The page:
Millions of people could escape poverty, hunger and environmental degradation if countries put more effort into promoting agroforestry, an integrated approach combining trees with crop or livestock production, FAO said today.
The agroforestry sector is a significant source both of local commodities such as fuelwood, timber, fruit and fodder for livestock as well as global ones such as coconut, coffee, tea, rubber and gum. Almost half the world's agricultural land has at least 10 percent tree cover, making agroforestry critical to the livelihoods of millions.
In a new guide published today and aimed at decision-makers, key policy advisors, NGOs and governmental institutions, FAO shows how agroforestry can be integrated into national strategies and how policies can be adjusted to specific conditions. The policy guide provides examples of best practices and success stories, as well as lessons learned from challenges and failures.
"In many countries the potential of agroforestry to enrich farmers, communities and industry has not been fully exploited," said Eduardo Mansur, Director of FAO's Forest Assessment, Management and Conservation Division. "Despite the numerous benefits of agroforestry, the sector is largely hampered by adverse policies, legal constraints and lack of coordination between the sectors to which it contributes, namely, agriculture, forestry, rural development, environment and trade."
New opportunities provided by agroforestry are emerging, for example, within the miombo woodlands of central, eastern and southern Africa, which cover three million square kilometers over 11 countries and contribute significantly to the livelihoods of some 100 million low-income people. Among these new opportunities is the potential to curb greenhouse gas emissions by slowing forest conversion to farmland and to sequester carbon in trees on farms, as a result of the financial incentives offered by carbon trade and the REDD+ initiative. Similarly, the expansion of natural regeneration of over five million hectares of dry degraded land in Niger will contribute to mitigating climate change and increase rural income.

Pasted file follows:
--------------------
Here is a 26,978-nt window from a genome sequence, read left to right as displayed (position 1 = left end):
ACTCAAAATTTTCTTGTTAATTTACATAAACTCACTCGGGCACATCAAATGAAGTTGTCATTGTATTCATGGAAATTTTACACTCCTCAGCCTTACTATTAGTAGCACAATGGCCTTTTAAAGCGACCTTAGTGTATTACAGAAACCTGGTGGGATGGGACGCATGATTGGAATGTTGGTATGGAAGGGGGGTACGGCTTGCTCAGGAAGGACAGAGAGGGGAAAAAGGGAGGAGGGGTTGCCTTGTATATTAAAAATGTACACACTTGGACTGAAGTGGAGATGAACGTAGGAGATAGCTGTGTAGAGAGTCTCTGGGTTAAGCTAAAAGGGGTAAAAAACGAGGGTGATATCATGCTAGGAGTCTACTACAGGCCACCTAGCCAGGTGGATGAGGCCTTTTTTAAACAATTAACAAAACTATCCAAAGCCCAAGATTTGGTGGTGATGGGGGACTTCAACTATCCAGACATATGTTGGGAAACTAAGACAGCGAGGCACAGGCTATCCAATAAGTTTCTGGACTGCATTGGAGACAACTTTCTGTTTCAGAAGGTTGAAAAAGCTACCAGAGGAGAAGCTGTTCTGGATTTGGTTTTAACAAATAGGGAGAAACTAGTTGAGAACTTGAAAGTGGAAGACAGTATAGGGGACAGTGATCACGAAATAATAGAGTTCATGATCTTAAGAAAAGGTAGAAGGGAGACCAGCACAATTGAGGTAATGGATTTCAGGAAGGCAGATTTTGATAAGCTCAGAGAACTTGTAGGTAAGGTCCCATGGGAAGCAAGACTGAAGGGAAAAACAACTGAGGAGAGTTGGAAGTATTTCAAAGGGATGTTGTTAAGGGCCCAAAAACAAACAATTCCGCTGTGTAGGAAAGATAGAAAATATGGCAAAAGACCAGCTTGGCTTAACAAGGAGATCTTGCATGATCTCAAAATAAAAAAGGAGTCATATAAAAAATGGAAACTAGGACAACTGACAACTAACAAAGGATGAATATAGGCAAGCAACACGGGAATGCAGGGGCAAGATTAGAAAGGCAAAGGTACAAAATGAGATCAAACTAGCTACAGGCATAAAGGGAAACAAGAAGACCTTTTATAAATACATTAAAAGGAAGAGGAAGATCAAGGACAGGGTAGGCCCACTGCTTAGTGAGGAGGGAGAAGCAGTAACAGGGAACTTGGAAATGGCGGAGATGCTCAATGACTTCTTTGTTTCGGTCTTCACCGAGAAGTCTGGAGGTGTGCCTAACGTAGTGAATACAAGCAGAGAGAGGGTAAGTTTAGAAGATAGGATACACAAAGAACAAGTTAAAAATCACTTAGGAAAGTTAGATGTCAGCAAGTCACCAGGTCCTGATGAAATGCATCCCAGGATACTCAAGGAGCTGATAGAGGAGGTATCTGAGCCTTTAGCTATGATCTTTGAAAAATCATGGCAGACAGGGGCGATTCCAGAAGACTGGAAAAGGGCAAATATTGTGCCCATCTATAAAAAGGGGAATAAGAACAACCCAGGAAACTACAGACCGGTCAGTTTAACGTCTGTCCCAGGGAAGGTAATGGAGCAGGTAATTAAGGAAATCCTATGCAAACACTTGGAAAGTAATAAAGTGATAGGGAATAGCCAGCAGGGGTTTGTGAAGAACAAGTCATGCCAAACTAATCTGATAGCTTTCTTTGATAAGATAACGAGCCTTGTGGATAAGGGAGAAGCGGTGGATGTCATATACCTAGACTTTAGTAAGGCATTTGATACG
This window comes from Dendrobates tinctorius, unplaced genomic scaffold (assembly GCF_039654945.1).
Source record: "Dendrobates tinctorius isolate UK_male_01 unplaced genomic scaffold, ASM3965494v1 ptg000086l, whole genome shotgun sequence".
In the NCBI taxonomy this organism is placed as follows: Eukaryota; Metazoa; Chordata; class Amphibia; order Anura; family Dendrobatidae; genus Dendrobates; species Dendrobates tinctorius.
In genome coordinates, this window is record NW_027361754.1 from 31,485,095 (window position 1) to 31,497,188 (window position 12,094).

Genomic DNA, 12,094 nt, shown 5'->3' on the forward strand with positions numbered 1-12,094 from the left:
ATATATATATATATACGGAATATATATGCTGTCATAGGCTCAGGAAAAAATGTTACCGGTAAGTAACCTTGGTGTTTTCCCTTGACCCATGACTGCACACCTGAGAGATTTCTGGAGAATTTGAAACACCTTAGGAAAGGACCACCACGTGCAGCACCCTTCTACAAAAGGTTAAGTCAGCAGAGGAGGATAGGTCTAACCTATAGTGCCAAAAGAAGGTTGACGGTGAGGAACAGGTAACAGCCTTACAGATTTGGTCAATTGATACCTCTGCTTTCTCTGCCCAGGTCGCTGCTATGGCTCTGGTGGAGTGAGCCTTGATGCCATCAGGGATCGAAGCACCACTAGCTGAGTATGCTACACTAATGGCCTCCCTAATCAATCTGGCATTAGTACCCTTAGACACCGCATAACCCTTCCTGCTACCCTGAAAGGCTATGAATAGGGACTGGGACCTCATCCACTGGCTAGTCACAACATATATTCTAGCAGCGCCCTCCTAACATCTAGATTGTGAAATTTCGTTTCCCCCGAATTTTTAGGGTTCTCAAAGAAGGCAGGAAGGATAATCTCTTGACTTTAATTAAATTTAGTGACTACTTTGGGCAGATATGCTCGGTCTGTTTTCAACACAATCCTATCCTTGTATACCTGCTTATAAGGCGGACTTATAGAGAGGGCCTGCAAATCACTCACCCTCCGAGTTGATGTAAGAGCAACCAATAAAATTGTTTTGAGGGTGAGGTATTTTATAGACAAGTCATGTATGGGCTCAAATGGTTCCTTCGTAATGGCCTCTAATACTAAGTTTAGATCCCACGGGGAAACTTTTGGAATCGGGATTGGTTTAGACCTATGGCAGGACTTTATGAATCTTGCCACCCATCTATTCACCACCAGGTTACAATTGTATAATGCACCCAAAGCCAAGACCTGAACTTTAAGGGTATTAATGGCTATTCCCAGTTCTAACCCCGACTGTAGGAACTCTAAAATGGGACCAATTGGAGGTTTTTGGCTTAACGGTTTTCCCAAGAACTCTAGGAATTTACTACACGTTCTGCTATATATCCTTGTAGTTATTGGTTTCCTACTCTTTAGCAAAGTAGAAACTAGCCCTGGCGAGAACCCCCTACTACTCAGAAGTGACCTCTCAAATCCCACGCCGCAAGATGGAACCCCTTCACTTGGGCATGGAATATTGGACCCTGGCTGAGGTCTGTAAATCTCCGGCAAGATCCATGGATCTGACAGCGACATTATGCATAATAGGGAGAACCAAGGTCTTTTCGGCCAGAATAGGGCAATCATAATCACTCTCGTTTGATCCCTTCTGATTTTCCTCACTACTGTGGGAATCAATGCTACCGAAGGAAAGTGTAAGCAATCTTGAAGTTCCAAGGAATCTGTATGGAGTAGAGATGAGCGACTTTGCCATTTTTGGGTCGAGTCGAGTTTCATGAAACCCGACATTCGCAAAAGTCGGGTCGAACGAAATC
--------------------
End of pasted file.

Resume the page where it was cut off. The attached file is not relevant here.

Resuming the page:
The guide provides ten major tracks for policy action, including: raising awareness of agroforestry systems to farmers and the global community; reforming unfavourable regulations in forestry, agricultural and rural codes; and clarifying land-use policy regulations.
The latter does not necessarily mean formal land titling. Research has found that some customary forms of tenure provide the security to plant trees, while reducing the formalities and costs of administration.
Providing environmental services
Farmers introducing trees on farms should be rewarded for the ecosystem services they provide to society through financial or other incentives in the form of grants, tax exemptions, cost sharing programmes, microcredits or delivery in kind, especially extension services and infrastructure development, according to the guide.
Long-term credit is also crucial, as benefits to farmers planting trees reach them only after some years. The value of carbon sequestered and other environmental services provided by the trees could even be applied to paying the interest.
In Costa Rica, a national forestry financing fund assigned in 1996 by law to subsidize forestry activities was extended in 2001 and 2005 to agroforestry systems combining crops, trees and cattle. Over the last eight years, more than 10,000 contracts have been signed for agroforestry, which resulted in planting of more than 3.5 million trees on farms.
The guide was developed by FAO in cooperation with the World Agroforestry Centre (ICRAF), the Tropical Agricultural Research and Higher Education Centre (CATIE) and the Agricultural Research Centre for International Development (CIRAD).